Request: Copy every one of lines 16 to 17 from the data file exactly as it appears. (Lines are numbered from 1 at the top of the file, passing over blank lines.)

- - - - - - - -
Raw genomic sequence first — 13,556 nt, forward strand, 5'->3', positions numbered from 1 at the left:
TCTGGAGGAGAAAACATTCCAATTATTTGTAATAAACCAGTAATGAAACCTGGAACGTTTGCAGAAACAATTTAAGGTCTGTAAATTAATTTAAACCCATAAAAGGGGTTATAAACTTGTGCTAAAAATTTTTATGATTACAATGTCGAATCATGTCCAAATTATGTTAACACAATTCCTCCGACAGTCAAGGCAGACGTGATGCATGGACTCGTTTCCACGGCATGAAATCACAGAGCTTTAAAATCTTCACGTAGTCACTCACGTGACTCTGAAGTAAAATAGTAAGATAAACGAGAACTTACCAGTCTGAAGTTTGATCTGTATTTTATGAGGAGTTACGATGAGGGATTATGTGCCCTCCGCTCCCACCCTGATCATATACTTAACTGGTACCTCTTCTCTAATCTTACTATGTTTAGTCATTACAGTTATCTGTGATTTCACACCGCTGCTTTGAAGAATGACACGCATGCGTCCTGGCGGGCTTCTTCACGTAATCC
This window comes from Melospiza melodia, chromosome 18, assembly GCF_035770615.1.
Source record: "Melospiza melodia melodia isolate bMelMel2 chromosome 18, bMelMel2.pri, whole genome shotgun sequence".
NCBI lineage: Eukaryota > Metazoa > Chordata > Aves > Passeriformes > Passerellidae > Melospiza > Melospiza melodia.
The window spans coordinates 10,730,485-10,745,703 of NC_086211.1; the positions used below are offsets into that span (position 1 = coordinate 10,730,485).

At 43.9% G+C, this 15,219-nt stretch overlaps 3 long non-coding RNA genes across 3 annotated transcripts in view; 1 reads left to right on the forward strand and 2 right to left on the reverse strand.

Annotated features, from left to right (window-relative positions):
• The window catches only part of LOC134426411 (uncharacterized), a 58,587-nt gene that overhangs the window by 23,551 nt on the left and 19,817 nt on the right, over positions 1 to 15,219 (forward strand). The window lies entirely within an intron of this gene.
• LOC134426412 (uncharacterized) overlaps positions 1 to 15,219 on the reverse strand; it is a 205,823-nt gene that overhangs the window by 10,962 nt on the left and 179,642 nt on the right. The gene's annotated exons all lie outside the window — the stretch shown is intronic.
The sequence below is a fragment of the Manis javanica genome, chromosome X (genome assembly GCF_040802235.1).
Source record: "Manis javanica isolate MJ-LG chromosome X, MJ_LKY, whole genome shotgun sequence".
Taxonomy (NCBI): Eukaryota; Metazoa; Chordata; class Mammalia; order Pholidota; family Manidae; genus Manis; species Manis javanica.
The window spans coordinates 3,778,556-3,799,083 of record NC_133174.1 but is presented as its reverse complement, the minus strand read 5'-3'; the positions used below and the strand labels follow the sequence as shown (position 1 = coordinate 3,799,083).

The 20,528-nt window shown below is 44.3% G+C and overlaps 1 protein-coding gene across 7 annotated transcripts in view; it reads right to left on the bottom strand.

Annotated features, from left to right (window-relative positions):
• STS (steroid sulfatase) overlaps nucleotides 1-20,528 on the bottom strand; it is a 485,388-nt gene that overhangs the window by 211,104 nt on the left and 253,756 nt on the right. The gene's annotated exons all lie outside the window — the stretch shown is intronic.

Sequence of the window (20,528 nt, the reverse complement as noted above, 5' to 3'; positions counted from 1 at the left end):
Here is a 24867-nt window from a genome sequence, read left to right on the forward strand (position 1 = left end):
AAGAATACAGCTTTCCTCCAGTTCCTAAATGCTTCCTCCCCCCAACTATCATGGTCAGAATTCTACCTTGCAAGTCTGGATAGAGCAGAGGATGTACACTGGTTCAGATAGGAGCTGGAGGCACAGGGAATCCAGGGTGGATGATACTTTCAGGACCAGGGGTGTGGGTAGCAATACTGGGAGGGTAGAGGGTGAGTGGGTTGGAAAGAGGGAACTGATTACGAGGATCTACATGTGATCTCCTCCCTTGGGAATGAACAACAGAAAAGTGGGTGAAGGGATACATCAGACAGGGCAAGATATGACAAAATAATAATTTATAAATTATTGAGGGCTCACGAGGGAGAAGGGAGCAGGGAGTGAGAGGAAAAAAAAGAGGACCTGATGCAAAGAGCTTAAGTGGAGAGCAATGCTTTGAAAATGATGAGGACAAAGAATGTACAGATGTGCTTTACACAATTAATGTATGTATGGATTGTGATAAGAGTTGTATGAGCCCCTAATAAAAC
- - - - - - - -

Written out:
Annotated features, from left to right (window-relative positions):
• STS (steroid sulfatase) overlaps nucleotides 1-20,528 on the bottom strand; it is a 485,388-nt gene that overhangs the window by 211,104 nt on the left and 253,756 nt on the right. The gene's annotated exons all lie outside the window — the stretch shown is intronic.